Wednesday, July 19, 2017
Let the Little Boy Cry
A little boy about 10 years old fell off his bike and ran to the grownups to be patched up. His mother and the other adults told him “don’t worry, you will be fine” without ever asking him what’s on his mind.
The next day his bandages had blood on them and it seemed his cuts may have opened up. He brought his concerns about a bloody bandage to the grownups. Again he was told don’t worry and this time was told no one ever died from blood on the bandage. This was a second time the grownups decided he could not speak about his concerns. Did they or he, even know what they were?
A wet, bloody bandage should not be OK on a hospitalized patient. It should not be OK on a boy riding his bike. Blood seeping through a bandage should be questioned. Telling a child he /she won’t die because they have a cut or worse, is not addressing what they are concerned about. Are we raising children to not question the care they receive because when they want to cry, they are told things like “you won’t die from that”?
Play this same scene out when a 60 year old woman has indigestion that seems ”weird” and the doctor says no one ever died from indigestion so she stops in her tracks from questioning the care she received. An adult questions that maybe she is getting the wrong medication - and a nurse says “stop worrying so much”.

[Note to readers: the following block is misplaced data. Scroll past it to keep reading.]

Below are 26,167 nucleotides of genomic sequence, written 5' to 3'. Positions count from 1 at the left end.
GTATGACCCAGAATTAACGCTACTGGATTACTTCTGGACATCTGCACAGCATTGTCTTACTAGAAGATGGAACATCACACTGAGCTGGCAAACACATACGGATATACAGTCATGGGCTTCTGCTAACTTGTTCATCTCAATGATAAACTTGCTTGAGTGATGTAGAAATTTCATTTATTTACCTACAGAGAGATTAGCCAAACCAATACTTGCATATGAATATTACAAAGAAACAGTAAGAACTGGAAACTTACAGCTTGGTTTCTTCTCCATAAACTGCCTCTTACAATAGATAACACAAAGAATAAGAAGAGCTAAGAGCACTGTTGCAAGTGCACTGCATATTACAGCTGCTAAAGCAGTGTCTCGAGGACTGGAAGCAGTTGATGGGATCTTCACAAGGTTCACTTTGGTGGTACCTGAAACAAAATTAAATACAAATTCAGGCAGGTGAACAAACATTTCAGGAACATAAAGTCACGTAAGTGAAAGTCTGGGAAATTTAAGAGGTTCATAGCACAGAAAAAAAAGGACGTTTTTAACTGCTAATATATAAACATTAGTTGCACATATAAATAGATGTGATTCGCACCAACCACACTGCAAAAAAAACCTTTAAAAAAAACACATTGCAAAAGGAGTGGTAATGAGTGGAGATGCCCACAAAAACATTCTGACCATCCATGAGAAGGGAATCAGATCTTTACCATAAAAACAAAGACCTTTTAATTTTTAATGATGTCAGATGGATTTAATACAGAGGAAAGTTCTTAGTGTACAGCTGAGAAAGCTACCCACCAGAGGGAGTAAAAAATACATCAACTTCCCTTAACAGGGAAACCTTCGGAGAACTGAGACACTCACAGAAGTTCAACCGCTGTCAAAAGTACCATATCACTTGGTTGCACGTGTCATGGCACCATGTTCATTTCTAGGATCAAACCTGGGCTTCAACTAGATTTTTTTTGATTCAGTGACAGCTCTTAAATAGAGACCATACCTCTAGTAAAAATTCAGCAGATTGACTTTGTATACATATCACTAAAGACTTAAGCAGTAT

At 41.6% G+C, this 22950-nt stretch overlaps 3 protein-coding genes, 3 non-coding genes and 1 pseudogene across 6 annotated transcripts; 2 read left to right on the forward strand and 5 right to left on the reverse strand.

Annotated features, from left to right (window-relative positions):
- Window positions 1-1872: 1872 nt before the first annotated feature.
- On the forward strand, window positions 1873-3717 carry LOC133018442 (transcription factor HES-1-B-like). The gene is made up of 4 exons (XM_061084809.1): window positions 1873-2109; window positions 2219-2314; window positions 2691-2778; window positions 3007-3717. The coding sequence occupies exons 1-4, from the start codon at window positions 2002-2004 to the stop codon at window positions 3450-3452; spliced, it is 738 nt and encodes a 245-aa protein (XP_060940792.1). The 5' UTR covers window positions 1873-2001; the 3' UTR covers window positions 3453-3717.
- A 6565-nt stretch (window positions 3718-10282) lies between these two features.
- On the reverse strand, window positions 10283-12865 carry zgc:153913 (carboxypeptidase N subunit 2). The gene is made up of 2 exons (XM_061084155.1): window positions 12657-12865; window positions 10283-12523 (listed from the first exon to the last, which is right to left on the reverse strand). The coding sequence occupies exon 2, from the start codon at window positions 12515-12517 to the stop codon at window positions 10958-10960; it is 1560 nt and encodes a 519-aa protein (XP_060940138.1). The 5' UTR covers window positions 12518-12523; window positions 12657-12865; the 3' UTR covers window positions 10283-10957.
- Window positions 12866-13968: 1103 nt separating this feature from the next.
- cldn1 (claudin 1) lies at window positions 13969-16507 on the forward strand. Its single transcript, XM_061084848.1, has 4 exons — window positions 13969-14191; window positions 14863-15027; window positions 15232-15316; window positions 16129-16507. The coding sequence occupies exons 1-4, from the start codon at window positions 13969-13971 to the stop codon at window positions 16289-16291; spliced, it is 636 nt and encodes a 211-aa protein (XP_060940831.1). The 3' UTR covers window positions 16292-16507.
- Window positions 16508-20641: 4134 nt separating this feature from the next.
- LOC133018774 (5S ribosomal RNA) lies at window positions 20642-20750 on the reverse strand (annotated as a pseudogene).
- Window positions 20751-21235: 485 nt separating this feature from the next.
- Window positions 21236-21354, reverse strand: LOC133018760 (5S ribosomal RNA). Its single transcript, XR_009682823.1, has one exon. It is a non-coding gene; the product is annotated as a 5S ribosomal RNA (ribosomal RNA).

When people are frustrated, scared or inconvenienced by sickness or an injury, healthcare providers as well as friends or family members often respond to what they, themselves think the patient / person is feeling or in ways that make themselves feel better. They respond with what makes them comfortable in the conversation.
In our Family Centered Patient Advocacy training tools we use a scenario of a woman screaming in the bed at a hospital that she wants to go home. Nurses are too busy to release her, the doctor isn’t available and she has everyone on her floor angry at her. When I asked her why she wants to go home she explained her child will be getting off the bus and she needs to be there. One phone call to be sure her daughter was met at the bus stop and the patient was fine. No one asked why she was so desperate to leave. They assumed she just didn’t want to be there.
Not asking what is troubling someone such as tell me why are you upset and crying, what are you concerned about or how can I help make you feel better, is closing the conversation to learning and even more important - building relationships.